How to Manage Digital Overload

Reviewed Jul 5, 2017

Close

E-mail Article

Complete form to e-mail article…

Required fields are denoted by an asterisk (*) adjacent to the label.

Separate multiple recipients with a comma

Close

Sign-Up For Newsletters

Complete this form to sign-up for newsletters…

Required fields are denoted by an asterisk (*) adjacent to the label.

 

Summary

  • Too much online interaction increases stress, reduces sleep, and lowers self-esteem.
  • Just as our smartphone needs to be recharged, so do our minds.

Computers have taken over our world. Desktops, laptops, smartphones, and other devices keep us connected around the clock. Whether we are checking the weather, checking emails, or checking up on friends, we seem to be online all the time. Indeed, there is no end to the wealth of information and entertainment to be found there. But when is enough, enough? And when is too much, too much?

The never-ending workday

People used to have set work hours. They would go to their job at a set time and come home at a set time. Then they might spend time with family, read a book, or take a walk after dinner. After a good night’s rest, they would get up and do it all over again.

Today we may still physically come and go from our workplace, but we may never really clock out. This is because we may stay virtually connected to work through our online devices. We can access emails, work files, schedules, and databases from our smartphones. Clients and co-workers are just a call or text away, and so is the boss.

If we are not careful, we can let this easy access get the best of us. Rather than enjoying some much needed downtime, we find ourselves extending our workday. We replace rest and relaxation with stress and distraction.

Extended play

It is not just online work that distracts us. We spend hours watching silly videos online. We binge watch TV shows online. We download music and upload pictures on our devices. We interact with friends and followers on social media. We battle animated villains and real players on online gaming consoles. We chat online, video chat with family, and sometimes even call them on our smartphones. We text our friends all day and into the night. We “Google” everything.

It is a whirlwind of activity, but just when and how do we make it stop?

Recharging our batteries

Just as our smartphone needs to be recharged, so do our minds. You don’t have to respond to every text or email right away. Your work will still be there the next day. Make it a point to go “offline” by a certain time each day. You can use the alarm feature on your smartphone to remind you.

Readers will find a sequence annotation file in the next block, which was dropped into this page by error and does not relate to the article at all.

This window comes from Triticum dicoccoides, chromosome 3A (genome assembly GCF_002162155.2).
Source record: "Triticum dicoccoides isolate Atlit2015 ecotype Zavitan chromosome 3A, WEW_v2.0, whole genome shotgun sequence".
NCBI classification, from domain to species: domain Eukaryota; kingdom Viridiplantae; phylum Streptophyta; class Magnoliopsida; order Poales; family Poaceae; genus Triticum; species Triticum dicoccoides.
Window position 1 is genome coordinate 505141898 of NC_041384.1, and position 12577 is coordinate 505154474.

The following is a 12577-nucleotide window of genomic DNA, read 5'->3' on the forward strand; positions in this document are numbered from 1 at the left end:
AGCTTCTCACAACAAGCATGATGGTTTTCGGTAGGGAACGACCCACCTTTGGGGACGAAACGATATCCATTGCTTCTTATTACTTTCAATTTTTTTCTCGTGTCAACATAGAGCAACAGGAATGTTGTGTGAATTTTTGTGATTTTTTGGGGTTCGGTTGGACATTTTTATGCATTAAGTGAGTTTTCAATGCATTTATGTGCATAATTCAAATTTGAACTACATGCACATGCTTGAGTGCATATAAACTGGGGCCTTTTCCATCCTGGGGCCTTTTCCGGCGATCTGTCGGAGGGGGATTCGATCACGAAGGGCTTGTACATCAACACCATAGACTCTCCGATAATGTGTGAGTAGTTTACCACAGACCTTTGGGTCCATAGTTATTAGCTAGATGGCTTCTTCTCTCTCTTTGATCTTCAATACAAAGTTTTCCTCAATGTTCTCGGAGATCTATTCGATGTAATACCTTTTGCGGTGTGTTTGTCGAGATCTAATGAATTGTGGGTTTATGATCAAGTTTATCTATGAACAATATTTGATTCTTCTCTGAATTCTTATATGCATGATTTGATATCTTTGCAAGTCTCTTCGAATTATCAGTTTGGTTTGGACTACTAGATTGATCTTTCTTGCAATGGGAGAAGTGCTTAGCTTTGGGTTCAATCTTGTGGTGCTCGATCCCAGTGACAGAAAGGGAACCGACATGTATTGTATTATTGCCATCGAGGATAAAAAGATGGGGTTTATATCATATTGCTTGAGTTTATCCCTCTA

If you find yourself texting back and forth with someone, maybe it is better to make a phone call. Try not to talk or text to other people while you are face-to-face with someone, however. This is true whether you are meeting with a client or eating with your family. Despite the popularity of wireless devices, most people still find them somewhat annoying in group settings.

Even briefly checking messages can give others the idea that they are fighting for your attention. Turn your phone down or off, and put it in your purse or pocket. Just having your phone out can be a distraction to yourself and to others.

This digital age

Younger people who have grown up in the digital age do not know anything different. Handheld devices are a way of life to them. They do not think twice about texting friends while watching TV and doing their homework. They broadcast their lives on social media every day, sending out multiple selfies, updates, and tweets.

It is this generation which needs to learn how to take control of technology. Studies show that too much online interaction increases stress, reduces sleep, and lowers self-esteem. There will always be people online who have more friends and followers. They will also get more likes, shares, and retweets. They will appear to be having more fun too. Sometimes all we need is to turn off the drama and focus on the real relationships right in front of us.

By Kevin Rizzo
Source: American Psychological Association, www.apa.org/monitor/2016/02/smartphone.aspx and www.apa.org/monitor/2016/02/smartphone-sidebar.aspx

Summary